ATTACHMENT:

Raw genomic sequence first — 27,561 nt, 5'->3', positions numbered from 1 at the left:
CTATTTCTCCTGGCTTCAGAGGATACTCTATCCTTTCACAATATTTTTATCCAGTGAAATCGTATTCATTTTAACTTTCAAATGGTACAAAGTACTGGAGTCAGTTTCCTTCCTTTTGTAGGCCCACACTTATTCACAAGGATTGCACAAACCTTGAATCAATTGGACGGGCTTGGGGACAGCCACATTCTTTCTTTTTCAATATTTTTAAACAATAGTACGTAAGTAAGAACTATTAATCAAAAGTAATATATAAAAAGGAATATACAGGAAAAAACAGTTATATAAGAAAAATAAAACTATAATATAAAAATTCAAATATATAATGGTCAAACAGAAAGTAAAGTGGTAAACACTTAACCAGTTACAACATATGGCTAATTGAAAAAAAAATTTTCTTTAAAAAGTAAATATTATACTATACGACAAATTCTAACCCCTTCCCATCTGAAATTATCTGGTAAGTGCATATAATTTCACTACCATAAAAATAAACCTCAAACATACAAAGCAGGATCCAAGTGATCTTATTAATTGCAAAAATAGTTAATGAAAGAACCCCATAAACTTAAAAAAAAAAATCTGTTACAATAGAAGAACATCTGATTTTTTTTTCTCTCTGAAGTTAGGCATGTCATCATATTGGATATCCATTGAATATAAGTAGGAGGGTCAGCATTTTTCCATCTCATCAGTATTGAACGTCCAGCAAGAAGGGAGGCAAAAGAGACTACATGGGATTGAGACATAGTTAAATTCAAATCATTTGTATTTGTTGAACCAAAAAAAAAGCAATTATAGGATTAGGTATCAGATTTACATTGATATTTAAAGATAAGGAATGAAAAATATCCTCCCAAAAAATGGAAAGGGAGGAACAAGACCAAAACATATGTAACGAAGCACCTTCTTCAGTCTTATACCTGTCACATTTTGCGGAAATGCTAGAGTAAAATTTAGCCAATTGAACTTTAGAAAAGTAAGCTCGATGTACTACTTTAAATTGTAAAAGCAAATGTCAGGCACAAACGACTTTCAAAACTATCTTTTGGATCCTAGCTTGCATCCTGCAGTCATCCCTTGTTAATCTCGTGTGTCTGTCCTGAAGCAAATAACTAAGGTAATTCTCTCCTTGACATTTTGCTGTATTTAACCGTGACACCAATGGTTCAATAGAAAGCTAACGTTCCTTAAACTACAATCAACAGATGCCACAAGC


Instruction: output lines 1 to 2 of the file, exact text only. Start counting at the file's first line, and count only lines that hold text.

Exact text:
Raw genomic sequence first — 27,561 nt, 5'->3', positions numbered from 1 at the left:
CTATTTCTCCTGGCTTCAGAGGATACTCTATCCTTTCACAATATTTTTATCCAGTGAAATCGTATTCATTTTAACTTTCAAATGGTACAAAGTACTGGAGTCAGTTTCCTTCCTTTTGTAGGCCCACACTTATTCACAAGGATTGCACAAACCTTGAATCAATTGGACGGGCTTGGGGACAGCCACATTCTTTCTTTTTCAATATTTTTAAACAATAGTACGTAAGTAAGAACTATTAATCAAAAGTAATATATAAAAAGGAATATACAGGAAAAAACAGTTATATAAGAAAAATAAAACTATAATATAAAAATTCAAATATATAATGGTCAAACAGAAAGTAAAGTGGTAAACACTTAACCAGTTACAACATATGGCTAATTGAAAAAAAAATTTTCTTTAAAAAGTAAATATTATACTATACGACAAATTCTAACCCCTTCCCATCTGAAATTATCTGGTAAGTGCATATAATTTCACTACCATAAAAATAAACCTCAAACATACAAAGCAGGATCCAAGTGATCTTATTAATTGCAAAAATAGTTAATGAAAGAACCCCATAAACTTAAAAAAAAAAATCTGTTACAATAGAAGAACATCTGATTTTTTTTTCTCTCTGAAGTTAGGCATGTCATCATATTGGATATCCATTGAATATAAGTAGGAGGGTCAGCATTTTTCCATCTCATCAGTATTGAACGTCCAGCAAGAAGGGAGGCAAAAGAGACTACATGGGATTGAGACATAGTTAAATTCAAATCATTTGTATTTGTTGAACCAAAAAAAAAGCAATTATAGGATTAGGTATCAGATTTACATTGATATTTAAAGATAAGGAATGAAAAATATCCTCCCAAAAAATGGAAAGGGAGGAACAAGACCAAAACATATGTAACGAAGCACCTTCTTCAGTCTTATACCTGTCACATTTTGCGGAAATGCTAGAGTAAAATTTAGCCAATTGAACTTTAGAAAAGTAAGCTCGATGTACTACTTTAAATTGTAAAAGCAAATGTCAGGCACAAACGACTTTCAAAACTATCTTTTGGATCCTAGCTTGCATCCTGCAGTCATCCCTTGTTAATCTCGTGTGTCTGTCCTGAAGCAAATAACTAAGGTAATTCTCTCCTTGACATTTTGCTGTATTTAACCGTGACACCAATGGTTCAATAGAAAGCTAACGTTCCTTAAACTACAATCAACAGATGCCACAAGC